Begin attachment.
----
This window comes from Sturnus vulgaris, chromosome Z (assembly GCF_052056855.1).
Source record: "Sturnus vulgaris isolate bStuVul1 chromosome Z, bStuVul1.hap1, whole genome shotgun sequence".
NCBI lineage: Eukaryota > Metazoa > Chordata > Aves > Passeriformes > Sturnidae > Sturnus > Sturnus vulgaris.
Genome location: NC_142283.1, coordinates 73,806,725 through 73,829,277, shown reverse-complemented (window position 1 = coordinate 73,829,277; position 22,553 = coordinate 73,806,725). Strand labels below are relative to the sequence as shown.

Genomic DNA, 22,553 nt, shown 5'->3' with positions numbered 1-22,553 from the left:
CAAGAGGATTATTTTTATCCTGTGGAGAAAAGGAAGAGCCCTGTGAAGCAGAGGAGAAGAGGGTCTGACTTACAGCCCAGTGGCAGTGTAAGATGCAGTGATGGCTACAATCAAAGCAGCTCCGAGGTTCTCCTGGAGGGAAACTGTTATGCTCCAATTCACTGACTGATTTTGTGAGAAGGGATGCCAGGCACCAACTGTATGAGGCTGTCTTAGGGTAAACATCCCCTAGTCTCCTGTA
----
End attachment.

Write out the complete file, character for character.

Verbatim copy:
This window comes from Sturnus vulgaris, chromosome Z (assembly GCF_052056855.1).
Source record: "Sturnus vulgaris isolate bStuVul1 chromosome Z, bStuVul1.hap1, whole genome shotgun sequence".
NCBI lineage: Eukaryota > Metazoa > Chordata > Aves > Passeriformes > Sturnidae > Sturnus > Sturnus vulgaris.
Genome location: NC_142283.1, coordinates 73,806,725 through 73,829,277, shown reverse-complemented (window position 1 = coordinate 73,829,277; position 22,553 = coordinate 73,806,725). Strand labels below are relative to the sequence as shown.

Genomic DNA, 22,553 nt, shown 5'->3' with positions numbered 1-22,553 from the left:
CAAGAGGATTATTTTTATCCTGTGGAGAAAAGGAAGAGCCCTGTGAAGCAGAGGAGAAGAGGGTCTGACTTACAGCCCAGTGGCAGTGTAAGATGCAGTGATGGCTACAATCAAAGCAGCTCCGAGGTTCTCCTGGAGGGAAACTGTTATGCTCCAATTCACTGACTGATTTTGTGAGAAGGGATGCCAGGCACCAACTGTATGAGGCTGTCTTAGGGTAAACATCCCCTAGTCTCCTGTA